'Make informed decisions': How to avoid swimmer's itch this summer
A website from the University of Alberta is tracking and mapping cases of swimmer’s itch across North America.
Swimmersitch.ca is a project from the U of A’s School of Public Health, led by researcher Patrick Hanington. It launched in 2012.
The website collects reports of the rash from “citizen scientists” and uses the data to pinpoint the lakes where swimmer’s itch is most prevalent, in Alberta and across North America.
Swimmers can’t avoid the itch entirely, but the researchers hope the website will help people decide where and when to swim.
"Part of it is now reporting when people are getting itch in sort of more real time so people can make informed decisions about where to go swimming based on where other people have reported on getting swimmer’s itch recently," Hanington told CTV News Edmonton. "We also know that July and early August tend to be when we see swimmer’s itch most frequently."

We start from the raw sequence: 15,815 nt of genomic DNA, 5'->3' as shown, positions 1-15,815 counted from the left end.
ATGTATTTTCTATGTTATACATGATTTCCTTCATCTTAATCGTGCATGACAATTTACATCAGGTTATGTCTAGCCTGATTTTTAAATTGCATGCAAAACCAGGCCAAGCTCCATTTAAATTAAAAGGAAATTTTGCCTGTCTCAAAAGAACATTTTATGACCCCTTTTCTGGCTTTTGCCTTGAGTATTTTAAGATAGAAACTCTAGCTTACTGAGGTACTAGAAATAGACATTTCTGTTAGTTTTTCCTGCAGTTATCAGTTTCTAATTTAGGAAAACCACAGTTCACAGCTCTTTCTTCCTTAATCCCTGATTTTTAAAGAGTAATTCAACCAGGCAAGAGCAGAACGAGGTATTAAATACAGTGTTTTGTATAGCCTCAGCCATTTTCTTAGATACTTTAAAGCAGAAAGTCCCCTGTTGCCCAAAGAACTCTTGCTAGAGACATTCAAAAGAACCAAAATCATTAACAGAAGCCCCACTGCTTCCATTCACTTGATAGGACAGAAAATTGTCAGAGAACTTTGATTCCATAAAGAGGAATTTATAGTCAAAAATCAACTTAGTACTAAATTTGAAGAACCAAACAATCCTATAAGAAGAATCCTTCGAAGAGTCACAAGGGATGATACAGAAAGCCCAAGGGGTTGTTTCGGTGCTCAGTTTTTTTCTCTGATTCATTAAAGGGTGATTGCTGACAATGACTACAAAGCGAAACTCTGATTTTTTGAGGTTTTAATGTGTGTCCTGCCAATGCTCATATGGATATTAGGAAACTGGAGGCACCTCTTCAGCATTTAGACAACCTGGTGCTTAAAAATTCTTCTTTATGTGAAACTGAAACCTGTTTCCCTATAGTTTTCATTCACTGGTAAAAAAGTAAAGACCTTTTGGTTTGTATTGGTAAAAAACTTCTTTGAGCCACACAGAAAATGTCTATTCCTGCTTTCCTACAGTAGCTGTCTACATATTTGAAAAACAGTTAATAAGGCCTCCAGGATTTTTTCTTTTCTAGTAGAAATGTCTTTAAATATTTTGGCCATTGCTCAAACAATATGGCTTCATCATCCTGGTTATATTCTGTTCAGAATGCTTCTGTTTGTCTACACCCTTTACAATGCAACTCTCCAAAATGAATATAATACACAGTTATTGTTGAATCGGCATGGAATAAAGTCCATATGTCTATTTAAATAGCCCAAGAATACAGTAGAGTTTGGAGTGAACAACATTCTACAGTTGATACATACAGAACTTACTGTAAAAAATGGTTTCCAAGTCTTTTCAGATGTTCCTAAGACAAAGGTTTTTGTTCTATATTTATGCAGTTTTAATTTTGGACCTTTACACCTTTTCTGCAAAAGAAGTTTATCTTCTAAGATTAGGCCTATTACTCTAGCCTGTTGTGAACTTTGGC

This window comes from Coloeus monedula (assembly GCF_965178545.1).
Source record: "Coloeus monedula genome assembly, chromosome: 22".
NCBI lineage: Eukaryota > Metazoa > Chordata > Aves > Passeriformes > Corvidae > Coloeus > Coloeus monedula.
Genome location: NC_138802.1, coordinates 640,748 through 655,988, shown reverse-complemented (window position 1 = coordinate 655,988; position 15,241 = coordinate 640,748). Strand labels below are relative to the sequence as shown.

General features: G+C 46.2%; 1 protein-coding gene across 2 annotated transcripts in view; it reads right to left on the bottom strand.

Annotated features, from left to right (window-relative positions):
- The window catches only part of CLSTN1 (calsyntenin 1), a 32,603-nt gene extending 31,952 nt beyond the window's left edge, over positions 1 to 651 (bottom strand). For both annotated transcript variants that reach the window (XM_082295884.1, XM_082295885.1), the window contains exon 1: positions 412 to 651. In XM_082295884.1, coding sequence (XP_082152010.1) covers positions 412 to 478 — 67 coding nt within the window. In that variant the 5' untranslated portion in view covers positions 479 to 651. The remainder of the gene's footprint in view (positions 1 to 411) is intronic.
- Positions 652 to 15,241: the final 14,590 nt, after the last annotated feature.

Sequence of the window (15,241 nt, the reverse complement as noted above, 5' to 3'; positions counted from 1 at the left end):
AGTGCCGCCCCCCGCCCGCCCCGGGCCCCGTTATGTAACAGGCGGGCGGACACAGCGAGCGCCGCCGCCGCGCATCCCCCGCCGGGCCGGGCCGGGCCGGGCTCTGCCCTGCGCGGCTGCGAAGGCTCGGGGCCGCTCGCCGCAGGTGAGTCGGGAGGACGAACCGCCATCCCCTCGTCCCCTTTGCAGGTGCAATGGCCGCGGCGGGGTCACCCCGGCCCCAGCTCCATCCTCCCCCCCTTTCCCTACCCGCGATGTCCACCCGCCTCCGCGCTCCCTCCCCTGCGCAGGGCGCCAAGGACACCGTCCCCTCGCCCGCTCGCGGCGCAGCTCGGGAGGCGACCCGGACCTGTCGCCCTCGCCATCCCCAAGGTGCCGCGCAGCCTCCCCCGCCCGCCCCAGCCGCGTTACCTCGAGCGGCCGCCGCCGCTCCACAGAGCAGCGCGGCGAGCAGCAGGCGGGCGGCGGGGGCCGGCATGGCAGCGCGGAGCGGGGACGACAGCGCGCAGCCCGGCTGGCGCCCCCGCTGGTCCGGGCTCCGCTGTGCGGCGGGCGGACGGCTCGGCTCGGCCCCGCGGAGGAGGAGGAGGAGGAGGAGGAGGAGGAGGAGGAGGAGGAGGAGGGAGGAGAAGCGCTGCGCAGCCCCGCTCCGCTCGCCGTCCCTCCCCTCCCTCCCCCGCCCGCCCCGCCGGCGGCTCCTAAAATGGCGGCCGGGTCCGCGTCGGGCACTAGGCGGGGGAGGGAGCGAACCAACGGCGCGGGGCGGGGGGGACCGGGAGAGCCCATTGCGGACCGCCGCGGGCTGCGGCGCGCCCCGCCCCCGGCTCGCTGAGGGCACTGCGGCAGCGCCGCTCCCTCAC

Swimmers itch is a rash developed after swimming in contaminated water, an allergic reaction to microscopic parasites that infect birds and mammals.
Symptoms can appear within minutes or days of can include:
- Tingling skin
- Burning skin
- Itchy skin
- Small reddish pimples
- Small blisters
Swimmer’s itch doesn’t require medical attention unless it becomes infected. The most important advice is to avoid scratching.